Apr 23, 2014; Chicago, IL, USA; A general view as fans arrive at the main stadium gates beneath the marquee before the baseball game between the Chicago Cubs and Arizona Diamondbacks at Wrigley Field. Today marks the 100th year anniversary of the stadium

Wrigley Field: 100 Years of History

April 23, 1914 Wrigley Field opened her gates for the first time. Originally called Weeghman Park and home to the Chicago Federals, April 23, 1914 marked the beginning of a legacy. President Woodrow Wilson was in the White House, and Mother’s day was not even a recognized holiday yet. Civil War veterans populated the earth, and the world was on the brink of war. She has seen a lot in her time, but she still waits for that elusive World Series title.

She’s taken many names, Weeghman Park, Cubs Park, Wrigley Field, the Friendly Confines, and have hosted many different teams. The Chicago Bears called Wrigley Field their home for more than 50 years. Bears legends such as Dick Butkus and Gale Sayers made history playing at Wrigley. Babe Ruth “called his shot” at the Friendly Confines, and is the last standing ballpark that Jackie Robinson played at. Although the Cubs have not won a world series since before Wrigley Field opened, Wrigley has been home to many of the Cubs greats. Hall of Famers Ernie Banks, Lou Brock, Andre Dawson, Jimmie Foxx, Fergie Jenkins, Greg Maddux, Ryne Sandberg, Ron Santo, Billy Williams, and Hack Wilson (to name a few) dawned the Cubbie blue.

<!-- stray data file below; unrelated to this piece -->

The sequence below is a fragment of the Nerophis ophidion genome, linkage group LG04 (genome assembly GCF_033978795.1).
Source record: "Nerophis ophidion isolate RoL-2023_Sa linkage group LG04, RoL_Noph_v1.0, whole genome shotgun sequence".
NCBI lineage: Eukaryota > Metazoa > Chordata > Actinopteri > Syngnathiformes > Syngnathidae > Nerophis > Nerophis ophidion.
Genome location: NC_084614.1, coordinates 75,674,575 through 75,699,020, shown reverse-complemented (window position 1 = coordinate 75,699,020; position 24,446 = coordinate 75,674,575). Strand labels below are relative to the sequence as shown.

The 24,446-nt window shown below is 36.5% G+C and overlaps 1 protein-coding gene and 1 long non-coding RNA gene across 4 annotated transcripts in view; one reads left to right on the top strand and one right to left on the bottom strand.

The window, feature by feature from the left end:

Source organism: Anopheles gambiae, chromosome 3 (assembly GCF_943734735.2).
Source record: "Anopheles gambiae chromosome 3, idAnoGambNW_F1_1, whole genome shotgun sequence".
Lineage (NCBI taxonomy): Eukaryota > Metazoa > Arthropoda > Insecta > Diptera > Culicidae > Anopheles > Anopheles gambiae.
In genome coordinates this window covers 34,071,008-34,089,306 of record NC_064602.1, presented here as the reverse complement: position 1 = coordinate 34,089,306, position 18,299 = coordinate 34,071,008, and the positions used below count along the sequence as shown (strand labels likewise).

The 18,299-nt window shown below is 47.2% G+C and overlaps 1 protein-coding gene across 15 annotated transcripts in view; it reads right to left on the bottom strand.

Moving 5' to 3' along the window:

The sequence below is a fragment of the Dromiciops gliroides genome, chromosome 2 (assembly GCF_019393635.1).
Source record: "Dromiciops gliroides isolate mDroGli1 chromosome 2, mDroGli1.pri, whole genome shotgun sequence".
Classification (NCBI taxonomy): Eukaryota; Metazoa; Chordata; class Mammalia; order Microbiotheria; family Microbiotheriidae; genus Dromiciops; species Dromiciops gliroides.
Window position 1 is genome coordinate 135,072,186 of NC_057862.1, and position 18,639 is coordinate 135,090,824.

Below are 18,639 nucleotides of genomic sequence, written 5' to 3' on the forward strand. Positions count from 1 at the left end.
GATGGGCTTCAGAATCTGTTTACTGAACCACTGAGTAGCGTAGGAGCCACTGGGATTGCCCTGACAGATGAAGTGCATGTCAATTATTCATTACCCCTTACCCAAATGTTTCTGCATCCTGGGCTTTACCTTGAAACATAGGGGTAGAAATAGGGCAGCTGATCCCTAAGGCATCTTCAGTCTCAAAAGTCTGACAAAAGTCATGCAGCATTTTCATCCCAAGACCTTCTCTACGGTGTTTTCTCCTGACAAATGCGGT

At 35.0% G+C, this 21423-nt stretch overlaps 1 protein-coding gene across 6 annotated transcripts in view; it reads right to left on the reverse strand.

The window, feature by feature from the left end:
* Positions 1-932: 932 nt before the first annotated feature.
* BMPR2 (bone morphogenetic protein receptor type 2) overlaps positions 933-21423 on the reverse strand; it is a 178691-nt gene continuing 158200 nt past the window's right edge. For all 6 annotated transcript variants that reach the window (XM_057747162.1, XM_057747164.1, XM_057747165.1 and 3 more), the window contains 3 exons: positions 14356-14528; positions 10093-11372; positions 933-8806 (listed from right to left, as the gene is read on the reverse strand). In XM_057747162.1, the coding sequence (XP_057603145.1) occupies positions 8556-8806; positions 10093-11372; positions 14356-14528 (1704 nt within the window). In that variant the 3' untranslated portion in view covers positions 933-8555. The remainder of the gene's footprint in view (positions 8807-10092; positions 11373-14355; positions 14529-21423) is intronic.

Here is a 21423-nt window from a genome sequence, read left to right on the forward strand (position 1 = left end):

Not only has she been home to tremendous players, but she has seen her ups and downs. She was home to the 1918, 1929, 1932, 1935, 1938, and 1945 World Series, and all Cubs fans know they came up on the losing side. The historic collapse of 1969, and of course…Bartman. On a positive note, she remembers Banks’s 500th home run, and the home run race between Sammy Sosa and Mark McGwire.

Although Wrigley, from a structure stand point, is far from perfect, and her downfalls are well documented, there is no place like the Friendly Confines. The rooftop seating across the street, the ivy in the outfield, manual scoreboard, brick walls, and the bleachers, make Wrigley Field one of a kind. Much debate has been made about renovating Wrigley, or dare I see it, even move because people see it as a “dump”. The fact of the matter is, Wrigley Field is not the nicest of ballparks, but to go as far as to say it is a dump means that one is not capturing the true essence of the Friendly Confines.

Taking the Red Line on the ‘L’ to the Addison stop, hearing the firetruck sirens from the firehouse across the street, walking into the ballpark under the Wrigley Field marquee, walking up the grandstand and seeing the true beauty of Wrigley gives Cub fans chill. Wrigley is one of the last two true ballparks (Fenway Park the other), and as NASCAR driver Jeff Gordon found out the hard way NEVER call it Wrigley Stadium. Wrigley has seen nearly everything, and each April she, along with the Cubs faithful, hope that this is finally the year that the Cubs win the World Series. She might not be perfect, but for a Cubs fan, she is pretty darn close. Happy 100th birthday Wrigley Field, and many, many more.

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